MANILA— If more COVID-19 lockdowns in the Philippines lead to delays in economic recovery then Moody's Investor Service will be prompted to have a "relook" at its rating level, its official said Friday.
The coronavirus pandemic and other preventive measures are "preeminent downside risks," Senior Vice President for Sovereign Risk Group of Moody’s Investors Service Christian De Guzman told ANC.
"If these lockdowns do lead to a delayed recovery, that is also going to impact the fiscal situation... And then we’re going to have to relook at our assumptions on whether or not this remains intact for its rating level," De Guzman said.
De Guzman made the statement before the government announced that Metro Manila would be under another hard lockdown from Aug. 6 to Aug. 20.
Based on the latest government estimates, the Philippine economy could lose some P105 billion every week if Metro Manila is under hard lockdown.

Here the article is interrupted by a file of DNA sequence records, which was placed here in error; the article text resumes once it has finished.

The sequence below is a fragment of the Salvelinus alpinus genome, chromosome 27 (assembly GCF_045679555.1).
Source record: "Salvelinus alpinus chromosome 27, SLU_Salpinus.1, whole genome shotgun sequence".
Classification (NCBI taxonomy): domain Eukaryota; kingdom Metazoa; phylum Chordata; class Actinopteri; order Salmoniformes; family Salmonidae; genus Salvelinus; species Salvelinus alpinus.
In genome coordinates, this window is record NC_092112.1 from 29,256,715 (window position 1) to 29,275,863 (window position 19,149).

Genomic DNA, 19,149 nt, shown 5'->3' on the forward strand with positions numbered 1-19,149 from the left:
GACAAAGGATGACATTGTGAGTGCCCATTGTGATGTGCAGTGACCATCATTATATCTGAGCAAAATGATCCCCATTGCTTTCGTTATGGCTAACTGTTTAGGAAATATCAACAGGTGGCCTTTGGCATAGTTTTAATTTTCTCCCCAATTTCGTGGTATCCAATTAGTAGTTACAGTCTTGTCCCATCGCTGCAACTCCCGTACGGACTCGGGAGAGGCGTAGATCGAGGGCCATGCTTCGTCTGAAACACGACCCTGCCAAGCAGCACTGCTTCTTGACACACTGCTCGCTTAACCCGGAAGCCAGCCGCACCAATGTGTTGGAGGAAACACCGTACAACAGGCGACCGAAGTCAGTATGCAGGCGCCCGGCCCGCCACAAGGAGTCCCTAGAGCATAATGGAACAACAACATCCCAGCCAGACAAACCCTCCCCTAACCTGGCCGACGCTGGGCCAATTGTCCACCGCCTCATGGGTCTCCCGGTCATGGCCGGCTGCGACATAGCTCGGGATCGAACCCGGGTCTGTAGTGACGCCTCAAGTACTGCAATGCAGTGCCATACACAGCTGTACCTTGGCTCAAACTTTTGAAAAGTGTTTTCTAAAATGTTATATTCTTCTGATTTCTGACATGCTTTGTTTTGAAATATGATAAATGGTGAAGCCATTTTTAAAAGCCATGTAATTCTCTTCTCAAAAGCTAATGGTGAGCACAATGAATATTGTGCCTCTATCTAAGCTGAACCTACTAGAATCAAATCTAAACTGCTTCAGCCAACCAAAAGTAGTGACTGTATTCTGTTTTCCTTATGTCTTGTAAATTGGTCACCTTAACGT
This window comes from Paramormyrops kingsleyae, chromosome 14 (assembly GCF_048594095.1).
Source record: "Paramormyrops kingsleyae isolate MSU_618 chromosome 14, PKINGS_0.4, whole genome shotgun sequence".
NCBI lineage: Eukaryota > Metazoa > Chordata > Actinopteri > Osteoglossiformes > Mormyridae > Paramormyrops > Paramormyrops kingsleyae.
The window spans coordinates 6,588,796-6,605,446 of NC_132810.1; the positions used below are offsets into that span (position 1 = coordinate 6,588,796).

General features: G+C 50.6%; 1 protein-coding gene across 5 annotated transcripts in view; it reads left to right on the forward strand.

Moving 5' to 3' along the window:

In 2020, Moody's kept the Philippines Baa2 rating with a stable rating or one notch above minimum investment grade.
Fitch Ratings also earlier affirmed the country's BBB rating but the outlook was revised to negative from stable, which means the credit rating may be lowered in the medium term or 1-2 years.
Before the imposition of the 3rd lockdown in Metro Manila and Fitch's outlook downgrade, Bangko Sentral ng Pilipinas Gov. Benjamin Diokno said the country could hold on to its credit ratings due to its strong macroeconomic fundamentals.
The Philippine economy contracted by 9.6 percent in 2020, its worst since the end of World War 2.